Adam Day, Jason Land Discuss Telstra/PSSI Relationship
Earlier this month Telstra Broadcast Services and PSSI Global Services announced that they were working together on a BOC at PSSI’s Pittsburgh, PA facility that allows TBS to add U.S.-based managed services including operations, monitoring, bookings, and technical services to its overall Telstra Global Media Network (GMN) offerings. The move also expands Telstra’s existing broadcast operations portfolio which includes facilities in London, Hong Kong, and Sydney. SVG caught up with Adam Day, Head of Enterprise, Technology and Broadcast Sales, Telstra, and Jason Land, Vice President, Strategic Television at PSSI to learn more about the deal.
How did this relationship come about?
Day: PSSI has been a customer of ours for several years, and we only saw that accelerate through the pandemic which was surprising on one hand but also certainly really encouraging to see. There are some cool joint opportunities as PSSI brought us to some of their flagship customers as well as an alternative delivery method. So, it’s been a partnership that evolved from that of supplier into more of that true partnership where we both seen some important value for both of us. It’s almost like a perfect storm in my view that we’ve come together and now we PSSI is acting as that operational function for us in the United States which is really important.
Land: I lead our strategic television team that does major events and we’ve been working with Telstra for years, particularly for Asia Pacific distribution. And then just at the time when we acquired our teleport in Pittsburgh, they were building out their GMN fiber network and we were looking for ways to increase connectivity and we got together with them and put a port on their GMN network in our facility. And we’ve just been going gangbusters with that. Um, and then we just kind of decided this is a partnership that is meant to be.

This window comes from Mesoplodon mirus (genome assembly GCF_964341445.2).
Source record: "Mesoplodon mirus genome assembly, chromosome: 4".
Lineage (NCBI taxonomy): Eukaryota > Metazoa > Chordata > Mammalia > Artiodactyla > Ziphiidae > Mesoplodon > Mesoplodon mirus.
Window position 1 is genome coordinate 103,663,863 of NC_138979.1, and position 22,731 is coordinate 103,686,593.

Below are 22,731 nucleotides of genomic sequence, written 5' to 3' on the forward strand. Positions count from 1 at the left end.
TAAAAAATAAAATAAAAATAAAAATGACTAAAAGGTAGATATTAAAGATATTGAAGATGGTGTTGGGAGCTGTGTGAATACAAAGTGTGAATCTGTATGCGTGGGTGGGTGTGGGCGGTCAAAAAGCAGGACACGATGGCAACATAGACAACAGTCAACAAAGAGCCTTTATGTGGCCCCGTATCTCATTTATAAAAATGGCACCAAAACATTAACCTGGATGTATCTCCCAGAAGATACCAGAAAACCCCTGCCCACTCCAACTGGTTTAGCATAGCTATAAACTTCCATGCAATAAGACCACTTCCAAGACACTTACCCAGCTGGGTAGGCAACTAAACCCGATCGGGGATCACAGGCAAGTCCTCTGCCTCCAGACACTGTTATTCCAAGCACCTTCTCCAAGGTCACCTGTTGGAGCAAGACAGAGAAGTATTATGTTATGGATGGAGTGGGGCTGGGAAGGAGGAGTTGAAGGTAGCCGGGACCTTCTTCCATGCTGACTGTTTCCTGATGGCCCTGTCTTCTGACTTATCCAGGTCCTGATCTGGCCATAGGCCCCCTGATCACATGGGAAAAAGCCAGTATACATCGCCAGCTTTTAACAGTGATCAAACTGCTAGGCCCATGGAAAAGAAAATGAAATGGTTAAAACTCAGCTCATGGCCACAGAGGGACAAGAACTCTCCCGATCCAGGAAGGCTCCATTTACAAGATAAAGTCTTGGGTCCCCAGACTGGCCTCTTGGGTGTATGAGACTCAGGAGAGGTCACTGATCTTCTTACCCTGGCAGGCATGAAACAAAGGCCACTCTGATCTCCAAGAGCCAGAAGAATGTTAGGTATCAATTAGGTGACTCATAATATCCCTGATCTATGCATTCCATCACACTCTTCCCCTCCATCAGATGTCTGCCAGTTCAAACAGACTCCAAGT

Jason, how has the PSSI facility changed and evolved for this deal?
From an infrastructure perspective we’ve increased the capacity that’s coming into the building, and we have a load support. They have a unique redundancy philosophy and we’ve had added some monitoring and QC stations and routing stations specifically for events that we’re doing with Telstra. And then from an operational perspective we have their network management system in house and their scheduling system in house and certainly just push-button access to communicate with all their facilities.
Adam, can you talk about the challenge of transforming the perception of what Telstra is, given the strong association with Australia?
It’s interesting because obviously we are most well-known as being the largest telecom technology company in Australia, but we’ve been operating internationally for 70 years. And we’ve been in North America for 25 years, building our brand by leveraging submarine cable system assets that connects America and Europe back into Asia and within the Asia Pacific region. So, we’ve had a lot of success with the bigger technology companies who are building those production networks to deliver content and streaming services, gaming, and those sorts of industries that are very much anchored in North America. And we’ve been doing many flagship things and national events with a long standing pedigree like the Olympic games, Rugby World Cup, and tennis and distributing them to the world.